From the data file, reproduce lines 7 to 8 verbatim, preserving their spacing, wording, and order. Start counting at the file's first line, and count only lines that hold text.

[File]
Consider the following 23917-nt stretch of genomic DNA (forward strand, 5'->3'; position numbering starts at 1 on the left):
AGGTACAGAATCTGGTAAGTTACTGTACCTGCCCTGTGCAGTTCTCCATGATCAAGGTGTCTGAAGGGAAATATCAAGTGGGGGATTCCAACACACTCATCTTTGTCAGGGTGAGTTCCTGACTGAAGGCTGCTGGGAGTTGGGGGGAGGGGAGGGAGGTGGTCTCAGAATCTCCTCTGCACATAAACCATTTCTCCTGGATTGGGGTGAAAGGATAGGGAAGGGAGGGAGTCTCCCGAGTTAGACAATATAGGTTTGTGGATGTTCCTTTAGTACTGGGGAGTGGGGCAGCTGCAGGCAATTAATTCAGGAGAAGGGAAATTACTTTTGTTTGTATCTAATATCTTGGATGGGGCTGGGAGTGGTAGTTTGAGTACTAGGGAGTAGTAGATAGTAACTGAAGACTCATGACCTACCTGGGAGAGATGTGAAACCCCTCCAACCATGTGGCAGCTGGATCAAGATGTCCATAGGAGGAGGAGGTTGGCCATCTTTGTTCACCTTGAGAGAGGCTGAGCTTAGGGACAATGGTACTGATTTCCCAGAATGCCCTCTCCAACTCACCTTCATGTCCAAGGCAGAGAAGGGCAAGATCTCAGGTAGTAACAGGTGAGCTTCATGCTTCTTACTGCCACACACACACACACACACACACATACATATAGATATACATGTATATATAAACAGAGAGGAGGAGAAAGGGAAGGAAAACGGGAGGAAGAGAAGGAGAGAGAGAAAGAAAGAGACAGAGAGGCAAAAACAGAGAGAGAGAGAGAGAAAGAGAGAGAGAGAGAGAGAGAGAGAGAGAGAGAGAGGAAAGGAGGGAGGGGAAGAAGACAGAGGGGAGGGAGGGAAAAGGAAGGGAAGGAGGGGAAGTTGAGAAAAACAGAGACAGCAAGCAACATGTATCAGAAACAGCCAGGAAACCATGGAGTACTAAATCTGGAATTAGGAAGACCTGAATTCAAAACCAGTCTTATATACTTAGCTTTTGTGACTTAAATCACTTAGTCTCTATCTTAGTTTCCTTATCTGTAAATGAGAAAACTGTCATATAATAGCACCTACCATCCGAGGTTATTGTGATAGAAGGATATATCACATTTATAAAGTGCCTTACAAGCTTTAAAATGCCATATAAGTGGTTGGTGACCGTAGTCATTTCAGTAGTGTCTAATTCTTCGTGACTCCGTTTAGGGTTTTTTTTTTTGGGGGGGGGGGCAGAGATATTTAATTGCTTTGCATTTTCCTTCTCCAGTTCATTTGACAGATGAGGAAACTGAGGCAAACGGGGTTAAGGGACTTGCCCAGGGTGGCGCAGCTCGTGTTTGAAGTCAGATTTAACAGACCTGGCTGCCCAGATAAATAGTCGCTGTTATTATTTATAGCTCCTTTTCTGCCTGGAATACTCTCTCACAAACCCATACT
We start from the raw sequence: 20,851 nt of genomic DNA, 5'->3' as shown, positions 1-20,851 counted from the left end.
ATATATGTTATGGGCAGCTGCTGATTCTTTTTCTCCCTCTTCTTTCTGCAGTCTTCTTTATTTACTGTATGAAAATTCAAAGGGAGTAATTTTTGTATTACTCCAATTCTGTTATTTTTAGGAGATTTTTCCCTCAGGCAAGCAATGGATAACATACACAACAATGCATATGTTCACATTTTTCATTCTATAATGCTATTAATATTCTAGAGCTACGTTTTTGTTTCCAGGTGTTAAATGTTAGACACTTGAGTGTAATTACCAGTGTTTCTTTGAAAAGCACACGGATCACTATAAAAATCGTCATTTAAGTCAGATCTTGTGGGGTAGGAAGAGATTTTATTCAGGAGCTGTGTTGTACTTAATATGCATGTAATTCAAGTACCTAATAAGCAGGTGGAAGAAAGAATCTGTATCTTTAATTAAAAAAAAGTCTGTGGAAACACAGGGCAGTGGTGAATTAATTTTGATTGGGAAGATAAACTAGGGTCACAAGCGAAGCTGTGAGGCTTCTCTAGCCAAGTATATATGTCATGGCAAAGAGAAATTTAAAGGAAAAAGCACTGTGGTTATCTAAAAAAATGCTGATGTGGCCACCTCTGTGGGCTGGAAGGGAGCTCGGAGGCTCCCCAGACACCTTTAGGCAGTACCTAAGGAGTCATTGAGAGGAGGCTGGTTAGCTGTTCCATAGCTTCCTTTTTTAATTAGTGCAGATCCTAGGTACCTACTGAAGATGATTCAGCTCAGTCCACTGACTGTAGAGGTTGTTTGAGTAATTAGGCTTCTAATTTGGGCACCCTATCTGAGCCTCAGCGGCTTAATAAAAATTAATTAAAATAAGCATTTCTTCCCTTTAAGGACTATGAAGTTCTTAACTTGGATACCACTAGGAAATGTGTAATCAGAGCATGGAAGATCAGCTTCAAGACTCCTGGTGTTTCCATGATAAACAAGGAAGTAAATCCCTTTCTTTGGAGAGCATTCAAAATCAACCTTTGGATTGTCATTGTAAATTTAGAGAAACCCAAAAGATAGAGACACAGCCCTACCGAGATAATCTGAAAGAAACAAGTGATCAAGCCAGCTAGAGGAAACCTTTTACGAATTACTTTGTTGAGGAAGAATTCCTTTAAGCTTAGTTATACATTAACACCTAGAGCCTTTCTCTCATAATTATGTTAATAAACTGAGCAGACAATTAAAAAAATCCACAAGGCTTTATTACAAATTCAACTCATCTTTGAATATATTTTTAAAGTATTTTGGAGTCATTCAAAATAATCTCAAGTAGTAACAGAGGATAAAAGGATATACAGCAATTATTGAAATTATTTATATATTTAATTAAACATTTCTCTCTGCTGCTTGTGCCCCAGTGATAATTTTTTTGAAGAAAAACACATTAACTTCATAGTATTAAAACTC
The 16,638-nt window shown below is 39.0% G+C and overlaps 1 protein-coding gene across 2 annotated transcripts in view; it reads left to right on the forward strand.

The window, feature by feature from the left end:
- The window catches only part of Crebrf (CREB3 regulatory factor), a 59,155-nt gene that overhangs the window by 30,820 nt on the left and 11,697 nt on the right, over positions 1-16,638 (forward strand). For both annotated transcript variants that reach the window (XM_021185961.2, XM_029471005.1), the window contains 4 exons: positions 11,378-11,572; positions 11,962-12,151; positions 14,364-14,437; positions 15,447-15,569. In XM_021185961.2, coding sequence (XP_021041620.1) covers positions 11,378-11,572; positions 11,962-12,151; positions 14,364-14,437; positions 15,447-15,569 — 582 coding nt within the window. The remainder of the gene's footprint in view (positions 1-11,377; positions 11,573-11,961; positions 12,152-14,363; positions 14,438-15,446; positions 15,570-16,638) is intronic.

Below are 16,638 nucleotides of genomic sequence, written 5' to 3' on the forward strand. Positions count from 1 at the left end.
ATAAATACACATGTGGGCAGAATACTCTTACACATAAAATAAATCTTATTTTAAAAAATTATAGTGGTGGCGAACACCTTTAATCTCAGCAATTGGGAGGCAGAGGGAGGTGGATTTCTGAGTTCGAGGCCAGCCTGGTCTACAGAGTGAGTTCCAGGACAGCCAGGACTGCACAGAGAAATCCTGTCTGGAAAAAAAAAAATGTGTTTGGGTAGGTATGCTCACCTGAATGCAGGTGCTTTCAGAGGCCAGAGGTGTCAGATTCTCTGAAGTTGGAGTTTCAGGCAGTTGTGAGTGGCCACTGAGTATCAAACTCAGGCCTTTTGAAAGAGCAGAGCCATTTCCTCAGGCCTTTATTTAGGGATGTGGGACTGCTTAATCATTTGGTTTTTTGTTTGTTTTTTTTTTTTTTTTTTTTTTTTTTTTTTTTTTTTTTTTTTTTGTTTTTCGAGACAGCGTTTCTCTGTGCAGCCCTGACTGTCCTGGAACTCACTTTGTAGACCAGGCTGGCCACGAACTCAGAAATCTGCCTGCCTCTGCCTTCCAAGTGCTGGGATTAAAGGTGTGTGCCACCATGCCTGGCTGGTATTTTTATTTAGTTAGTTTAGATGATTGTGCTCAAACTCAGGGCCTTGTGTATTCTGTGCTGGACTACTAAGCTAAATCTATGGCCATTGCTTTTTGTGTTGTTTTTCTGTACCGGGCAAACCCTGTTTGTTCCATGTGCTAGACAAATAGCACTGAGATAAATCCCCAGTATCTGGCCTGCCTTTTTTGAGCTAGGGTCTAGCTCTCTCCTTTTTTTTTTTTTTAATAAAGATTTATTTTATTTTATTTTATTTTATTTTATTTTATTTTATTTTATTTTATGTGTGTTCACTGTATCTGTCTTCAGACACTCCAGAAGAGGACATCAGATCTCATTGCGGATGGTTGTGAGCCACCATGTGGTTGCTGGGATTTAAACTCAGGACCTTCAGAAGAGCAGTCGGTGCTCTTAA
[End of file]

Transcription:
- The window catches only part of Crebrf (CREB3 regulatory factor), a 59,155-nt gene that overhangs the window by 30,820 nt on the left and 11,697 nt on the right, over positions 1-16,638 (forward strand). For both annotated transcript variants that reach the window (XM_021185961.2, XM_029471005.1), the window contains 4 exons: positions 11,378-11,572; positions 11,962-12,151; positions 14,364-14,437; positions 15,447-15,569. In XM_021185961.2, coding sequence (XP_021041620.1) covers positions 11,378-11,572; positions 11,962-12,151; positions 14,364-14,437; positions 15,447-15,569 — 582 coding nt within the window. The remainder of the gene's footprint in view (positions 1-11,377; positions 11,573-11,961; positions 12,152-14,363; positions 14,438-15,446; positions 15,570-16,638) is intronic.

Below are 16,638 nucleotides of genomic sequence, written 5' to 3' on the forward strand. Positions count from 1 at the left end.